Saturday -- Grande Mariner left the dock at sunrise. We spent the morning underway to Mayaguana Islands. I have found my favorite place on the boat, the top deck with lounge chairs and an awning for shade. There is a great breeze, wonderful view, and plenty of sun. In the afternoon we snorkeled from the boat's tender on a reef off Mayaguana. The water was warm and clear, and I saw a variety of marine life, including parrotfish. Happy hour was at 5 this evening, and as the welcoming night, there was an open bar, lots of delicious appetizers, and time to get to meet and talk to fellow passengers. Dinner was outstanding: salmon on a bed of risotto and spinach with a dessert of raspberry purses. The crew was introduced, 15, for 32 passengers. After dinner, the evening's activity choices were watching a movie or playing a card game called Turn the Corner.

Sunday -- Today we experienced one of the unique features of the Grande Mariner, its ability to place its bow up on the beach. We bow-landed on Plano Key and walked right out of the ship's bow onto the beach. This island was gorgeous and our footprints were the only ones I saw on the entire island. I went for a run down the beach and did not see a single sign of humanity on the long stretch of open beach. This afternoon we moved to Acklins Island and were tendered to the beach. We snorkeled, swam, and kayaked around the island. At Acklins, I saw "civilization": two small sailboats and one house tucked away on the island. The crew told me the beaches and water get more beautiful as the cruise progresses; I had a hard time believing that after the pristine nature of the beaches today. As a beach lover, I thought I was in heaven.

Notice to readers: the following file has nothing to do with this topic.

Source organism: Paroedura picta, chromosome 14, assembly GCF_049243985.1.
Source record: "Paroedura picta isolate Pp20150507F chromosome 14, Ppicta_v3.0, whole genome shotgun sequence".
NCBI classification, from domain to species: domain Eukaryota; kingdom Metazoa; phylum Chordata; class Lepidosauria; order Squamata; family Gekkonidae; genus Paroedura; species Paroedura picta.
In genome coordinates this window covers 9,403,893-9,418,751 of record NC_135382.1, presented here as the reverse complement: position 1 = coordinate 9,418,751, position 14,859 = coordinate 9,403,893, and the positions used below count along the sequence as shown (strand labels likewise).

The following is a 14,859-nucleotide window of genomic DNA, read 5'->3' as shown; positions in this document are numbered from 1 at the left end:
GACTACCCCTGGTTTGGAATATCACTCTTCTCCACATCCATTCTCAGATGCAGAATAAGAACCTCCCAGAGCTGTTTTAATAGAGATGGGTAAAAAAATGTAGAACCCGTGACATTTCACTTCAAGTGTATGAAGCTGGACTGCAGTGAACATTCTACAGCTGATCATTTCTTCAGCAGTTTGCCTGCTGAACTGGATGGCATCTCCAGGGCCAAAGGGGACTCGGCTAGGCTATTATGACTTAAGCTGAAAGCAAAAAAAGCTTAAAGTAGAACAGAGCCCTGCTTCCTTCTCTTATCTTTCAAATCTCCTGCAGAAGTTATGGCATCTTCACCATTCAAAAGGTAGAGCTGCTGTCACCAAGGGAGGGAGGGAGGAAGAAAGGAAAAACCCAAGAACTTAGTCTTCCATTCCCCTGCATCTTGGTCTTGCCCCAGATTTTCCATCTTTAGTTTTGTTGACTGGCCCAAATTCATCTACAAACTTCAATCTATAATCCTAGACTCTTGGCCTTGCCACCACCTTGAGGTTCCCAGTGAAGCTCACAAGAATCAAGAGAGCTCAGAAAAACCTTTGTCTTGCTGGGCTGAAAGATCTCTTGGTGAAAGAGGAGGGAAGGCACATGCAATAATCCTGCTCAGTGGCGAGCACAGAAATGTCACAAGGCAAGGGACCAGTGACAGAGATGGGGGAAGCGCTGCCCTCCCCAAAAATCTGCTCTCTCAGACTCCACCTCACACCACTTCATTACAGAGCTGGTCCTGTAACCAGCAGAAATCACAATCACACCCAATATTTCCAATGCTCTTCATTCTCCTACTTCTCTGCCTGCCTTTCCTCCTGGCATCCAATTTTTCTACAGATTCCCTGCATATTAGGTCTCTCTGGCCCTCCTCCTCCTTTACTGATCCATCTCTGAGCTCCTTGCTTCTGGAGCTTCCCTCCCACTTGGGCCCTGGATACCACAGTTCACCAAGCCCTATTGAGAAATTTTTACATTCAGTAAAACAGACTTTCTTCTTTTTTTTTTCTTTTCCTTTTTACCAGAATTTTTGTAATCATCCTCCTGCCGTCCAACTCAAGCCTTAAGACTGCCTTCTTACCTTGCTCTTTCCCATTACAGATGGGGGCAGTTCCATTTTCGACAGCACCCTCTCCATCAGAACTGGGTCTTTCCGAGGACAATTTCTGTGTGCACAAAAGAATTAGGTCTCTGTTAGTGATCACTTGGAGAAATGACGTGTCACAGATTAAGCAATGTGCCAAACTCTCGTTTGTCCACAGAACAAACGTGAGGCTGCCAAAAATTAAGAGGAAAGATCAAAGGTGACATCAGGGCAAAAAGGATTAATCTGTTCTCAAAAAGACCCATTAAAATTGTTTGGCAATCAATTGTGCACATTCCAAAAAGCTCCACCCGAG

Monday -- We traveled from Acklins to Clarence Town on Long Island. The morning activities included "walking a mile with a smile" around the Grande Mariner, a 14.5 lap, playing Uno, and making a box out of postcards. I chose to read a book on the top deck and enjoy the sun. We docked at Clarence Town around 1:00pm and explored the town. There are two churches that stand high over the island. We climbed up the bell tower at St. Peter's Church via three narrow ladders, and were rewarded by breathtaking views of the island and its surrounding waters. We could see our ship at dock in the distance. Clarence Town has a population of about 60 and there is a small grocery store, one resort, and a few restaurants and bars. I walked around town for about an hour and then went on a snorkeling/beach trip at 2. We were tendered about a mile away from the boat to an island with yet another gorgeous beach and clear water. I went for a swim, floated on a raft I purchased in Clarence Town, and read a book on the beach. Tonight, after a dinner of chicken with cranberry sauce, a reggae band came to the dock and performed for us. A local man taught me how to dance Bahamian style. It was a lot of fun.